What do I do in a group interview for a job?
May 24, 2011 12:54 PM   Subscribe

How do I handle being in a group interview for a job tomorrow? I understand that more and more employers are interviewing this way lately, and I've never been interviewed for a job this way before.

Interviewing has been a strong point for me when looking for jobs in the past, but I've only ever been interviewed one-on-one. The position I'm being considered for is to be a teller at one of the large, household-name banks.

How are group interviews structured differently from one-one-one job interviews? What is it that HR people are looking for in a group interview that they wouldn't see in a one-on-one context?

Is there a protocol, or etiquette, or rules of thumb that are particular to being in a group interview? Do you only speak when directly addressed/when it's your turn, or are they looking for you to engage the other people?

The only clue I have about group interviews is a radio story I heard recently that included a clip of people being interviewed to be customer service reps at a call center. The interviewer asked a question of one applicant, and then the others had to answer the same question in turn. The first person gave an answer that seemed like just the answer an employer would want to hear.

So if you're one of the next people, are they expecting you to expand on what the previous applicant(s) already said? If they have already given the answer that you would have given, are you marked down if you just say "I agree with ___, I would do the same, etc?"

Any guidance or info will be greatly appreciated!
posted by JustDerek to Work & Money (11 answers total) 7 users marked this as a favorite
To clarify - are you talking about interviewing multiple candidates at once? We do group interviews at my employer, but that means a group of employees interviewing one candidate.
posted by jeoc at 1:01 PM on May 24, 2011

One trick, such as it is, is to make a mental note of the person who's made the best answer so far, and then acknowledge them by name and build on their answer.

"I thought Bob's answer was very good, when he said X, but I think you can go further with that, and do Y." It shows you've been listening, remember names, work well with others, have initiative, all sorts of good stuff.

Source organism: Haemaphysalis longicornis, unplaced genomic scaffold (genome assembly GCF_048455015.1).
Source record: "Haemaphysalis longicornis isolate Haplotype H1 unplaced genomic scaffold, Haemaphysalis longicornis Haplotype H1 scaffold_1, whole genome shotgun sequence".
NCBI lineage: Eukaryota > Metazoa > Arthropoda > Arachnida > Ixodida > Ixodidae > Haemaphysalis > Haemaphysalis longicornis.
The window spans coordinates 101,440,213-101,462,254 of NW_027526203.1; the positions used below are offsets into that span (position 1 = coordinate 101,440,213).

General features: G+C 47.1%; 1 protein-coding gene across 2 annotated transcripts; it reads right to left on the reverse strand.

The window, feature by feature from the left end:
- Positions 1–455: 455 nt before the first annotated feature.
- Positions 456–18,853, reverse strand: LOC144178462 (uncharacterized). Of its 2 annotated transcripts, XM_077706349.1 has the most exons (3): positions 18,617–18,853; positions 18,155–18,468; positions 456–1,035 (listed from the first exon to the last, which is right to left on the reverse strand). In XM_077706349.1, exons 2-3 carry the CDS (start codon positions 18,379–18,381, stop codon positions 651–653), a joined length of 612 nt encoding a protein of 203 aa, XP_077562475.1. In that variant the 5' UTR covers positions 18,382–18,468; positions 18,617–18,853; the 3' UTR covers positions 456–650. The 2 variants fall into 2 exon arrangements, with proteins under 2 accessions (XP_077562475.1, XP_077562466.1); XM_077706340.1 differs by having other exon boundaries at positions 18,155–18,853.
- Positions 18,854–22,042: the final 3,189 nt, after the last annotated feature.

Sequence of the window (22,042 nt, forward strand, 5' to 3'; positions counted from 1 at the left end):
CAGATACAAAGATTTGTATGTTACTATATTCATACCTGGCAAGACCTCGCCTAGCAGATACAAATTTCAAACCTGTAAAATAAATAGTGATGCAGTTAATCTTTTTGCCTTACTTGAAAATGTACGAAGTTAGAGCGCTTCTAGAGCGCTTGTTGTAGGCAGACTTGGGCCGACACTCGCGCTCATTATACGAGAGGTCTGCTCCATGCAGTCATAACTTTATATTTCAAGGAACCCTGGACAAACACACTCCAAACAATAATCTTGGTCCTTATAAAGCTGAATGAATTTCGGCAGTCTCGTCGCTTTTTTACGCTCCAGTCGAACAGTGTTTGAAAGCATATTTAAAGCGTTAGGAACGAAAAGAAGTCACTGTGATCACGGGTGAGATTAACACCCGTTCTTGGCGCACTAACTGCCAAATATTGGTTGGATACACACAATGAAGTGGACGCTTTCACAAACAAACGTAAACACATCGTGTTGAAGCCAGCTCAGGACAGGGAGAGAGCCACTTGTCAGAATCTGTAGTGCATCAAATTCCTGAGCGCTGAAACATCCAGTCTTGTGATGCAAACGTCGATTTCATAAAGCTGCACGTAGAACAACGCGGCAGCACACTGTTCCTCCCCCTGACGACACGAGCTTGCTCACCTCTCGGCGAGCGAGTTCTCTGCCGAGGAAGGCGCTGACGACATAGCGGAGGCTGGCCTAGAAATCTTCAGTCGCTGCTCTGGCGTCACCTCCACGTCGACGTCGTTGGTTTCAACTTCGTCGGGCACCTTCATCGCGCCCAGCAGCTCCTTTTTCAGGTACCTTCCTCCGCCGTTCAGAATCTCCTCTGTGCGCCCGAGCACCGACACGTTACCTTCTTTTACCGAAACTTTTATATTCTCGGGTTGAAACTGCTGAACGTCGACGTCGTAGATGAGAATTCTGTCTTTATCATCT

posted by mhoye at 1:06 PM on May 24, 2011 [2 favorites]

Response by poster: jeoc - They're interviewing multiple candidates at once. So I'll be in there with a handful of other applicants.
posted by JustDerek at 1:10 PM on May 24, 2011

One thing I have been told is that group interviews are looking for both leaders and followers. You don't have to dominate the conversation to prove yourself, you just have to play nice with others, be yourself, and show you can work on a team. Sometimes there are team components to the interview - as in three or four of you are given a task to complete in a time period. They want to be sure people can work together and be effective.
posted by hepta at 1:19 PM on May 24, 2011

Group interviews can be used to see how an applicant will handle himself during the times when he's not the focus of the question. I know that in flight attendant interviews 20+ years ago when I thought it might be fun to be a flight attendant (I was too tall, anyway), one of the things the interviewers looked for was if you were listening to what the other applicants are saying.

They may also be looking for you to "add value" to other applicant's answers. So the question of an applicant coming up with the "right" answer to a question may make it a little more pressure for you to add on to that answer.

Or it could just be that they have a number of positions to fill, and this is the most efficient way of going through applicants.
posted by xingcat at 1:20 PM on May 24, 2011

Career Tools - How to Handle a Group Interview

I've been listening to the podcasts from Career/Manager Tools for a few weeks now and they've been very insightful. I haven't listened to the group interview one yet, since it hasn't applied to me, but I recommend giving it a listen. They also have other podcasts about interviewing which apply to interviews in general.

Good luck!
posted by Homo economicus at 2:07 PM on May 24, 2011 [1 favorite]